Send Your Valentine a Secret Message in the Language of Flowers, Updated for Modern Lovers

Certain flowers had well-understood meanings back in Victorian times, and now a London startup is trying to revive floriography for current times

Have patience, says this bouquet of two roses and two carnations. Photo: Dori-Stock

Nothing says "I've never felt this way before" like two roses and two gerbera daisies. At least, that's the idea beyind a new London-based startup called Cryptofloricon, which aims to "send coded messages with a secret language of flowers" and just opened for online orders in time for Valentine's Day. 

This idea is not new. Victorians were all about sending subtle or not-so-subtle messages via petal, using the well-established language of flowers to profess their love, play coy or send mixed signals. (Each flower had multiple meanings, and floral dictionaries were sold to help decode the plethora of possibilities a given bouquet might be conveying.) Shakespeare used flower codes in plays like Hamlet and the Prince of Denmark, while Edith Wharton communicated conveyed character intricacies through flowers in The Age of Innocence, as the Big Read explains:

Every morning during his engagement, Newland Archer sends lilies-of-the-valley to May Welland. Lilies-of-the-valley symbolize purity, modesty, and return of happiness. Newland believes May to be as naïve and innocent as these white flowers suggest.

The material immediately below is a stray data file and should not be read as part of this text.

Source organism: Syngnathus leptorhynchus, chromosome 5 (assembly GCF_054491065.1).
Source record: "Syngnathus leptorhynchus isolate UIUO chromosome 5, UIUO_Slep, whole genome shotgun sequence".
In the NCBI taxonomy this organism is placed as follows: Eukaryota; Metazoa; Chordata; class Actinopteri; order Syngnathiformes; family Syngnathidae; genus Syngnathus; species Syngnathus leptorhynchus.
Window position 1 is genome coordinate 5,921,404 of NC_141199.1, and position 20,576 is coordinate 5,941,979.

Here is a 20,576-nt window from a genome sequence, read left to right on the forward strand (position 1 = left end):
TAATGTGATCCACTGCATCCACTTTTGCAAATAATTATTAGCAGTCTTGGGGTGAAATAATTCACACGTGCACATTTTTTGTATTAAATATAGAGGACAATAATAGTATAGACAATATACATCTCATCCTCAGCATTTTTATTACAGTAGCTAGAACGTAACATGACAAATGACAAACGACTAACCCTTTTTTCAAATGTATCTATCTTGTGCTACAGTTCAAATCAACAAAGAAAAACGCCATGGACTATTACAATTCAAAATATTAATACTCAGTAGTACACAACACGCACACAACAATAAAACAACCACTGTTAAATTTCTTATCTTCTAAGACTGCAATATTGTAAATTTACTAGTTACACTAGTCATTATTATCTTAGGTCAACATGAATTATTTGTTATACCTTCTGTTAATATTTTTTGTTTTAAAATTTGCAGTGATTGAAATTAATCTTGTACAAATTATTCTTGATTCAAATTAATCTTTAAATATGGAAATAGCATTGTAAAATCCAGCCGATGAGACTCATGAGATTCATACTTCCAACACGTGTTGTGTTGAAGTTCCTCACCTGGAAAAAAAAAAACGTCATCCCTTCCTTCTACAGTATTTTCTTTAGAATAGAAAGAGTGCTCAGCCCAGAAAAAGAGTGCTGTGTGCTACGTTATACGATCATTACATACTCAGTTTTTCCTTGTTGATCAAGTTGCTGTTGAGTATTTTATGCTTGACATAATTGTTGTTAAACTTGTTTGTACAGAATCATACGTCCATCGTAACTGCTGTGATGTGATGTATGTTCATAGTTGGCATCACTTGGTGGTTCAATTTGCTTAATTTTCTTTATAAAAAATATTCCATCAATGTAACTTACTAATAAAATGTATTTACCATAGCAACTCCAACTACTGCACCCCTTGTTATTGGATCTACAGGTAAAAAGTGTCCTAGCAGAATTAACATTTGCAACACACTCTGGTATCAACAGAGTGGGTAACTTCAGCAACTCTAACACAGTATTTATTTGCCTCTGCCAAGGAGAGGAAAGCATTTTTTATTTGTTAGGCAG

After Newland's first visit to Ellen Olenska's home, he sends her a bouquet of yellow roses. The message of a yellow rose is more complicated. Yellow roses can represent jealousy, infidelity, friendship, or a decrease of love.

In their flower language revival, Cryptofloricon has revamped this message system slightly. It's less ambiguous, more sassy, informal and direct. Bouquets send messages such as "Laugh out loud," "For old times' sake?," "You'll do," "It's not you, it's me," or even "Aaaaaaaaaa." An online decoder allows the lucky (or unlucky) recipient to instantly grasp what his or her suitor was trying to say.  

"It's a dictionary of emotions in the sense of emoticons," Cryptofloricon's creator,  Edward Saperia, told Wired UK. As for some of the ruder flower emoticons on offer, he explained "This idea that we keep special things for special times when there's no need to annoys me." 

(Photo featured on hompage courtesy of Ana.)

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